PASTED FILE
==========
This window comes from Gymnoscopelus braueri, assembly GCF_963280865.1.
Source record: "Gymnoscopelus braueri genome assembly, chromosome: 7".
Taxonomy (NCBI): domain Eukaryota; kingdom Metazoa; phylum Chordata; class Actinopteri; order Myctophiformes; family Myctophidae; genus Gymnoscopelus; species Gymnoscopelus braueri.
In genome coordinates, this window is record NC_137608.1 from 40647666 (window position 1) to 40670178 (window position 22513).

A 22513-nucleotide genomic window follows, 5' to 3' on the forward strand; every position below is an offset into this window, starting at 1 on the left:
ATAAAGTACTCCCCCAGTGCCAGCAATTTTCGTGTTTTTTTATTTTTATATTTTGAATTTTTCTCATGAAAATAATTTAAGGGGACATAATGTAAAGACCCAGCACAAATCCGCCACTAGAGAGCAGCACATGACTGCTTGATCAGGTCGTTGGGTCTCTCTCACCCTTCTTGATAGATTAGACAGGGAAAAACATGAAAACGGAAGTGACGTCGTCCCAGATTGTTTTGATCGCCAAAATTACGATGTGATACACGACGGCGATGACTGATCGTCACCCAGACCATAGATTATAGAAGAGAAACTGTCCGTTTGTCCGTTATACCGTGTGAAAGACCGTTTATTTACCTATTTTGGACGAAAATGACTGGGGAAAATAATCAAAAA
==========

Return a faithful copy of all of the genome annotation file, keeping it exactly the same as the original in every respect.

This window comes from Gymnoscopelus braueri, assembly GCF_963280865.1.
Source record: "Gymnoscopelus braueri genome assembly, chromosome: 7".
Taxonomy (NCBI): domain Eukaryota; kingdom Metazoa; phylum Chordata; class Actinopteri; order Myctophiformes; family Myctophidae; genus Gymnoscopelus; species Gymnoscopelus braueri.
In genome coordinates, this window is record NC_137608.1 from 40647666 (window position 1) to 40670178 (window position 22513).

A 22513-nucleotide genomic window follows, 5' to 3' on the forward strand; every position below is an offset into this window, starting at 1 on the left:
ATAAAGTACTCCCCCAGTGCCAGCAATTTTCGTGTTTTTTTATTTTTATATTTTGAATTTTTCTCATGAAAATAATTTAAGGGGACATAATGTAAAGACCCAGCACAAATCCGCCACTAGAGAGCAGCACATGACTGCTTGATCAGGTCGTTGGGTCTCTCTCACCCTTCTTGATAGATTAGACAGGGAAAAACATGAAAACGGAAGTGACGTCGTCCCAGATTGTTTTGATCGCCAAAATTACGATGTGATACACGACGGCGATGACTGATCGTCACCCAGACCATAGATTATAGAAGAGAAACTGTCCGTTTGTCCGTTATACCGTGTGAAAGACCGTTTATTTACCTATTTTGGACGAAAATGACTGGGGAAAATAATCAAAAA